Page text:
How Likely Is Republican Control of the U.S. House In 2022?

On March 31, 2021, nearly five months after Election Day 2020, Democrat Rita Hart finally conceded to Republican Mariannette Miller-Meeks in Iowa’s 2nd Congressional District (“CD”), dropping her challenge to her six-vote loss. This was a net win for the Republicans, as United States House of Representatives (“House”) Member Dave Loebsack, a Democrat, had not … Continue reading How Likely Is Republican Control of the U.S. House In 2022?

2020 Elections Post-Mortem

On November 3, 2020, the United States ended a weeks-long electoral process. At stake was the presidency, control of the United States Senate (“Senate”) and House of Representatives (“House”), 11 governor’s mansions, and thousands of state and local offices. That day, I published “cheat sheets” to guide election viewers through state-level presidential returns, 35 Senate … Continue reading 2020 Elections Post-Mortem

Quinnipiac University and Emerson College: Mirror-image pollsters?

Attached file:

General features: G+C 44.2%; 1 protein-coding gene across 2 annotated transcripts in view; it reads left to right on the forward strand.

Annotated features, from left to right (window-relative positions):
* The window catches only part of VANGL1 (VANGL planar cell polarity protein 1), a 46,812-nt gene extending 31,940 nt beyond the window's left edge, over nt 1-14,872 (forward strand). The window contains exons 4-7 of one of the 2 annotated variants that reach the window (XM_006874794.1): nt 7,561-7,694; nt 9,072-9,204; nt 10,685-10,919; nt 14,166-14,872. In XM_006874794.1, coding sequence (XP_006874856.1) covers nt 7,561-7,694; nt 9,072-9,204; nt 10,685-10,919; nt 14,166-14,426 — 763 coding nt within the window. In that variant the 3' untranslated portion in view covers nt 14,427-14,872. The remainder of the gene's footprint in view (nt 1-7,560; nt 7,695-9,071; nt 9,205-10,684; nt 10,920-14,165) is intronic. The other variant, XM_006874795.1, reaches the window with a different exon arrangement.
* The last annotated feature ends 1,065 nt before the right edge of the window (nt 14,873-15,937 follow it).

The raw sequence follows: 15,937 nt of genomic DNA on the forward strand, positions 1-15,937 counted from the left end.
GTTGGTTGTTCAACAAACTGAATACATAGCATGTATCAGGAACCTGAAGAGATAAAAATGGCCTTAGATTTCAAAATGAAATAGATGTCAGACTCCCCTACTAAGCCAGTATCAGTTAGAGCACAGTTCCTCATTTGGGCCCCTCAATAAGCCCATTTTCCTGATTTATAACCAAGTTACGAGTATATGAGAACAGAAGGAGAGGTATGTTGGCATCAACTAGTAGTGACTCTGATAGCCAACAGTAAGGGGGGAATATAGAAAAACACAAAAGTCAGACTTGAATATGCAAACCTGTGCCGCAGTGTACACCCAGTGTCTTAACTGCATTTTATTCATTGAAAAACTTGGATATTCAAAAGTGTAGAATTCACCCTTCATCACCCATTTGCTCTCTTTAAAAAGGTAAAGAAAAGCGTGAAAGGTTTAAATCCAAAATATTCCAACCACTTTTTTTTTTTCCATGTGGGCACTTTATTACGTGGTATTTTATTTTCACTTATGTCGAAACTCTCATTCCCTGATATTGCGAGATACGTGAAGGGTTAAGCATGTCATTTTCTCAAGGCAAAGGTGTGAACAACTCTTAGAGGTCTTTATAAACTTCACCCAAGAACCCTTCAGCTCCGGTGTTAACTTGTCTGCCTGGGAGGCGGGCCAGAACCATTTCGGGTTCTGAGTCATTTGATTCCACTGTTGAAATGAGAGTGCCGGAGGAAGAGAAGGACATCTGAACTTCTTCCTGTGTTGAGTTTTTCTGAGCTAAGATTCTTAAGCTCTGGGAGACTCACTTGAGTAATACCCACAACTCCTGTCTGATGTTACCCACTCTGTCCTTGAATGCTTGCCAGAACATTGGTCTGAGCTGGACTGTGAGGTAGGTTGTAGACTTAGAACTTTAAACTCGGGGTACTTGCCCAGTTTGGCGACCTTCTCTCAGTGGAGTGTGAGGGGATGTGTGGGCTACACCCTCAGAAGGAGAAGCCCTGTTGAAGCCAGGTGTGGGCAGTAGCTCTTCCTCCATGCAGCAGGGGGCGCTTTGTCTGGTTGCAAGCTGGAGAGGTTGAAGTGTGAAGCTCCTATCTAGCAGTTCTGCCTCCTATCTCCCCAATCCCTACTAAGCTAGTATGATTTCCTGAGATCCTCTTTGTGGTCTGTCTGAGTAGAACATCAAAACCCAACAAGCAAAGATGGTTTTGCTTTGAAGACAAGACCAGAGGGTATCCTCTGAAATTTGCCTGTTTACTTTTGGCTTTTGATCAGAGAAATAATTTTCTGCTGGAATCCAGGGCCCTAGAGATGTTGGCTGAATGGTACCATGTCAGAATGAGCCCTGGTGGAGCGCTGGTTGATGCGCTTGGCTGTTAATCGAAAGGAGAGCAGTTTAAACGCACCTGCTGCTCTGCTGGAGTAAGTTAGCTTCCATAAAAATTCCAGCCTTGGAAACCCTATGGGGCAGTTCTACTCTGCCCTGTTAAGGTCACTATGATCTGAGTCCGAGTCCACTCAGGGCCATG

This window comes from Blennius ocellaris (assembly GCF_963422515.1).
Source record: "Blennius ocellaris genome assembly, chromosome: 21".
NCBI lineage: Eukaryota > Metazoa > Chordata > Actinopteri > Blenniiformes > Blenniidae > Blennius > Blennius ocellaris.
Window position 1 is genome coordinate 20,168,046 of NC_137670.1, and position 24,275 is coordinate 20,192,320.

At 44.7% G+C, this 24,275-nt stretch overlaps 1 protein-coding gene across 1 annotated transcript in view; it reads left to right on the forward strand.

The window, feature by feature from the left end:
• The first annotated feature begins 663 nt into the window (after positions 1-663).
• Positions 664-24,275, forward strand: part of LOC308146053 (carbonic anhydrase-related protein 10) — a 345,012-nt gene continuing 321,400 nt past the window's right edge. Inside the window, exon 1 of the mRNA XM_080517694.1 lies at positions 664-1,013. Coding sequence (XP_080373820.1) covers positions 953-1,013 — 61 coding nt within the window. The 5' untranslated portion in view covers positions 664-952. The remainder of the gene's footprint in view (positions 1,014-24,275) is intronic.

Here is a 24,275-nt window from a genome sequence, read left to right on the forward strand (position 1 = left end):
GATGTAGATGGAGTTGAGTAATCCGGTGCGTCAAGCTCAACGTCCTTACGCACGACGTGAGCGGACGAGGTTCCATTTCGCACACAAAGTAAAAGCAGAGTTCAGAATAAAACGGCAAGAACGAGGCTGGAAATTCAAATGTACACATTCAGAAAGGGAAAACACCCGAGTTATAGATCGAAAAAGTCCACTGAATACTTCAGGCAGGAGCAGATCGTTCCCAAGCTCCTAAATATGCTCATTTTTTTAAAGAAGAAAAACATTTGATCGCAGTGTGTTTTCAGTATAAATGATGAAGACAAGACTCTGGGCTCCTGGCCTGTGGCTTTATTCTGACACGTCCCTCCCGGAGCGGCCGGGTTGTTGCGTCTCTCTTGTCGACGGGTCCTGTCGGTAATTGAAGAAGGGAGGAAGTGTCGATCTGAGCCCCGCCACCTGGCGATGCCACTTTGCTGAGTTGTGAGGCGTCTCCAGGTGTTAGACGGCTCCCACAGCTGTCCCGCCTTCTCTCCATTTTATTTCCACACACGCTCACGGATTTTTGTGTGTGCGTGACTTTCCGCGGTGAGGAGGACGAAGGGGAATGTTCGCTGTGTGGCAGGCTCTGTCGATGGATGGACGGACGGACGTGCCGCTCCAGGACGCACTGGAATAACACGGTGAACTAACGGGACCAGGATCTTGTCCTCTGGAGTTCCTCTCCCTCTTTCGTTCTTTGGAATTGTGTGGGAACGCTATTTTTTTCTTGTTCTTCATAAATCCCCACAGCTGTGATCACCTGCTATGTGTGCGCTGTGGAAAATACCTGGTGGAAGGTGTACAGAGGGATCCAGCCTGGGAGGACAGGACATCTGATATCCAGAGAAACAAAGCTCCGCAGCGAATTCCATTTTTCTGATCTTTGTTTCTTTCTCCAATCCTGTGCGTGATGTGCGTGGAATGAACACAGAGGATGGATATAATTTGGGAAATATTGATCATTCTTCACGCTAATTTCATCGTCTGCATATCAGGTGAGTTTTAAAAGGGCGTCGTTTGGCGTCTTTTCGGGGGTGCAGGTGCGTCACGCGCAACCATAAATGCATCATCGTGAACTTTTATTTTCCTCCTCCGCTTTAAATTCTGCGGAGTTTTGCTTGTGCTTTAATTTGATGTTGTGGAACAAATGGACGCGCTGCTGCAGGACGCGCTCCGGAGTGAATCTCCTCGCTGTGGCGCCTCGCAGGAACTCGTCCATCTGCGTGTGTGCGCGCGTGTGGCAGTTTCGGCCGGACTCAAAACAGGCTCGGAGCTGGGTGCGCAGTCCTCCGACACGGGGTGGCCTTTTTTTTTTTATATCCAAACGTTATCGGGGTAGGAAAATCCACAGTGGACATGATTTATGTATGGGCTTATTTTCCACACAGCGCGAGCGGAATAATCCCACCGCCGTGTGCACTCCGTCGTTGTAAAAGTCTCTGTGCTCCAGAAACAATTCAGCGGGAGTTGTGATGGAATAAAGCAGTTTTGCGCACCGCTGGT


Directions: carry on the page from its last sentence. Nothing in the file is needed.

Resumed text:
In three earlier posts—most recently here—I analyzed all polls conducted by Emerson College (“Emerson”) of 2020 presidential, senatorial and gubernatorial elections. I found that they had a clear bias towards the Republican candidate, on average, compared to all other polls of the same election. As I continue to analyze polls of the presidential election between … Continue reading Quinnipiac University and Emerson College: Mirror-image pollsters?

Organizing by themes I: American politics

This site benefits/suffers/both from consisting of posts about a wide range of topics, all linked under the amorphous heading "data-driven storytelling." In an attempt to impose some coherent structure, I am organizing related posts both chronologically and thematically. Given that I have multiple degrees in political science, with an emphasis on American politics, it is … Continue reading Organizing by themes I: American politics